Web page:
I had an opportunity yesterday to read an “article” called 10 Flabbergasting Costs of America’s Obesity Epidemic
Well, first the good news. They didn’t refer to obesity as being engaged in a war against it. Doing so makes fat people sound like an enemy, which I suppose to some people they are, but there’s enough wrongness to it to fill another blog.
So as not to paraphrase anything, I’m going to repost the entire story for you to read (original link can be found here):
Obesity is costing us big time. Three times more Americans are obese now than were in 1960. Six times more Americans are now extremely obese than a half-century ago. Unfortunately, everyone is paying for this obesity epidemic. How much? Here are 10 flabbergasting numbers related to the costs of obesity.
1. $190 billion — That’s the amount of added medical costs every year that are estimated to stem from obesity-related problems. This total amounts to nearly 21% of total U.S. health care expenditures.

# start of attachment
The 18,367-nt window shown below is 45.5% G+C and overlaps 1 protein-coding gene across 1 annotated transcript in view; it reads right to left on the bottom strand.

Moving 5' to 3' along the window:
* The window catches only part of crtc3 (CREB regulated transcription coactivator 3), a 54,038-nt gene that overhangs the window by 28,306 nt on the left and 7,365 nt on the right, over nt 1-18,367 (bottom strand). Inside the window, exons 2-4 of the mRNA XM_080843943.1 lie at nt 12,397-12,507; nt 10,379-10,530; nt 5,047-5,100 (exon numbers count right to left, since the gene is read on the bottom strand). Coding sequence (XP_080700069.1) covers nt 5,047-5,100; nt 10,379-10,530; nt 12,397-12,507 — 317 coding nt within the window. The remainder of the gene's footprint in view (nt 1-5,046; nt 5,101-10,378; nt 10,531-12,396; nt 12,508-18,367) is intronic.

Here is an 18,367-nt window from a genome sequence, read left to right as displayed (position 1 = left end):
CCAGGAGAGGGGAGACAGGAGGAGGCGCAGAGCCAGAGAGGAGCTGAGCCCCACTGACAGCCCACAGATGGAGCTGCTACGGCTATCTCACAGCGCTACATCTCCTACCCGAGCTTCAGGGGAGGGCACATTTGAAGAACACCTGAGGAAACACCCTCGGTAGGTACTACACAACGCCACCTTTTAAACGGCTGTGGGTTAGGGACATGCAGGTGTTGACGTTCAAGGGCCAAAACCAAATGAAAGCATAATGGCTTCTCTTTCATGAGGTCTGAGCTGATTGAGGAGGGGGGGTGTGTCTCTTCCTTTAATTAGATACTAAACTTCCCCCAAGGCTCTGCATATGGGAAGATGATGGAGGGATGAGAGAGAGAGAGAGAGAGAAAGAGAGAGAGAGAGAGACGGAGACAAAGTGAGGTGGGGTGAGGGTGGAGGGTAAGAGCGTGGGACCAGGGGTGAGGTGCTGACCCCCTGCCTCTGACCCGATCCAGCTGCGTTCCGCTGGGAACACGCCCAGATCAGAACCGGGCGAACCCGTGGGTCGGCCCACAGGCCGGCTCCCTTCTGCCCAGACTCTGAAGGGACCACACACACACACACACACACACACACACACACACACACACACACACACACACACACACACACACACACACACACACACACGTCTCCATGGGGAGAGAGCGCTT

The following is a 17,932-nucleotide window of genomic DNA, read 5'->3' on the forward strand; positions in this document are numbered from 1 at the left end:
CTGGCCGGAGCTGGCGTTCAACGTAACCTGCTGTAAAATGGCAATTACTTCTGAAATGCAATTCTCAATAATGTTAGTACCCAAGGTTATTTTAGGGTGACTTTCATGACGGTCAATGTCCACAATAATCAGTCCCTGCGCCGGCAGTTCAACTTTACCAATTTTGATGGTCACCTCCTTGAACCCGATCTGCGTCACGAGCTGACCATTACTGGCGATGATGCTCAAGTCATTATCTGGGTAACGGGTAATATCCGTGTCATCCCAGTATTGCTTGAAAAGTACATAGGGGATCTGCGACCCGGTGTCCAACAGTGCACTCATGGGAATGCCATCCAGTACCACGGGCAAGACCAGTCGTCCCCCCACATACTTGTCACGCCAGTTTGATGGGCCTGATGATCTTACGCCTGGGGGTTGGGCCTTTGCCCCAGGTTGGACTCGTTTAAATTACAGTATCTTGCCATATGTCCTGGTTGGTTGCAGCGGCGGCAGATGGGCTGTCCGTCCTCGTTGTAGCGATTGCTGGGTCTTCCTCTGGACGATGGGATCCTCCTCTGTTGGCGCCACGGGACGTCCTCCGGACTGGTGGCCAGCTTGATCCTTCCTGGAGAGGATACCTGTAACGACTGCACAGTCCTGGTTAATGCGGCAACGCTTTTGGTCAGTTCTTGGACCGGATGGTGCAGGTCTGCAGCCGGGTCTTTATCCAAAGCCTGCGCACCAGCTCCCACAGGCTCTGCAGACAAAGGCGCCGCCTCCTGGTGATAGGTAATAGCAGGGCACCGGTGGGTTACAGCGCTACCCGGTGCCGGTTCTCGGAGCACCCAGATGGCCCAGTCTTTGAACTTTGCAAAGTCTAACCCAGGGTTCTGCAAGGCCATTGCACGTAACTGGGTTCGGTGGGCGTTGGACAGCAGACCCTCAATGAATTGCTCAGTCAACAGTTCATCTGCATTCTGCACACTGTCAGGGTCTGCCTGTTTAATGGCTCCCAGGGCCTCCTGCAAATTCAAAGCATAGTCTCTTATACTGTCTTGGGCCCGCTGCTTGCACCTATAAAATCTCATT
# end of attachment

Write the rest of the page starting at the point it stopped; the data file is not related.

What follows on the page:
2. 105% — According to a study conducted by the Brookings Institution, this is the increased amount that obese Americans pay for prescription drugs compared to individuals who aren’t obese.
3. $3.4 billion — Call this the cost of the laws of physics. Cars burn around 938 million gallons of gasoline per year more than they would if Americans weighed what they did in 1960. At the current average U.S. gasoline cost of $3.64 per gallon, that adds up to $3.4 billion per year.
4. $164 billion — The Society of Actuaries estimates that U.S. employers lose this amount in productivity annually due to obesity-related issues with employees.
5. $6.4 billion — Every year this amount is estimated to be lost due to employee absenteeism related to obesity.
6. $1 billion — Another laws of physics annual cost. U.S. airlines consume an extra 350 million gallons of fuel per year due to overweight passengers. At an average jet fuel cost of $2.87 per gallon, those dollars add up.
7. $14.3 billion — This is how much childhood obesity costs the U.S. each year, according to a published study from the Brookings Institution.